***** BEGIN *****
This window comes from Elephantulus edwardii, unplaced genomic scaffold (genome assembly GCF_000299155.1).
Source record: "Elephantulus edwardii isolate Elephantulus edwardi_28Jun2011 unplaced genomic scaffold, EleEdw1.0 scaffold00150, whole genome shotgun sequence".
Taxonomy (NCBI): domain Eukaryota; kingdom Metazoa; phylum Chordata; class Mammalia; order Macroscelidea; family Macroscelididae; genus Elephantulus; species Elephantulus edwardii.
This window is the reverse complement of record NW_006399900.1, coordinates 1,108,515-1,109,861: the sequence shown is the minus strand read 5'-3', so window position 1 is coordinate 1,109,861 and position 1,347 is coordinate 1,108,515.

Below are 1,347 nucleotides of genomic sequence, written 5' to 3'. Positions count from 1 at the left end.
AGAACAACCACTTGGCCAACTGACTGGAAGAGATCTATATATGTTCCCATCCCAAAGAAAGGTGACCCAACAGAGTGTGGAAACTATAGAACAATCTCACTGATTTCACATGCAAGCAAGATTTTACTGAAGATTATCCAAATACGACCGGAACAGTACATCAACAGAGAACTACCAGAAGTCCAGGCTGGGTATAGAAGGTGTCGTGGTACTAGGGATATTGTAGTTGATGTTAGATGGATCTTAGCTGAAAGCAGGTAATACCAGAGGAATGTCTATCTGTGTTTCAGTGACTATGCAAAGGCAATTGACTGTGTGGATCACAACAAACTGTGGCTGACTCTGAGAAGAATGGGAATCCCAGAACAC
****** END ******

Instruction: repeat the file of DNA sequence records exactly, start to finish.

This window comes from Elephantulus edwardii, unplaced genomic scaffold (genome assembly GCF_000299155.1).
Source record: "Elephantulus edwardii isolate Elephantulus edwardi_28Jun2011 unplaced genomic scaffold, EleEdw1.0 scaffold00150, whole genome shotgun sequence".
Taxonomy (NCBI): domain Eukaryota; kingdom Metazoa; phylum Chordata; class Mammalia; order Macroscelidea; family Macroscelididae; genus Elephantulus; species Elephantulus edwardii.
This window is the reverse complement of record NW_006399900.1, coordinates 1,108,515-1,109,861: the sequence shown is the minus strand read 5'-3', so window position 1 is coordinate 1,109,861 and position 1,347 is coordinate 1,108,515.

Below are 1,347 nucleotides of genomic sequence, written 5' to 3'. Positions count from 1 at the left end.
AGAACAACCACTTGGCCAACTGACTGGAAGAGATCTATATATGTTCCCATCCCAAAGAAAGGTGACCCAACAGAGTGTGGAAACTATAGAACAATCTCACTGATTTCACATGCAAGCAAGATTTTACTGAAGATTATCCAAATACGACCGGAACAGTACATCAACAGAGAACTACCAGAAGTCCAGGCTGGGTATAGAAGGTGTCGTGGTACTAGGGATATTGTAGTTGATGTTAGATGGATCTTAGCTGAAAGCAGGTAATACCAGAGGAATGTCTATCTGTGTTTCAGTGACTATGCAAAGGCAATTGACTGTGTGGATCACAACAAACTGTGGCTGACTCTGAGAAGAATGGGAATCCCAGAACAC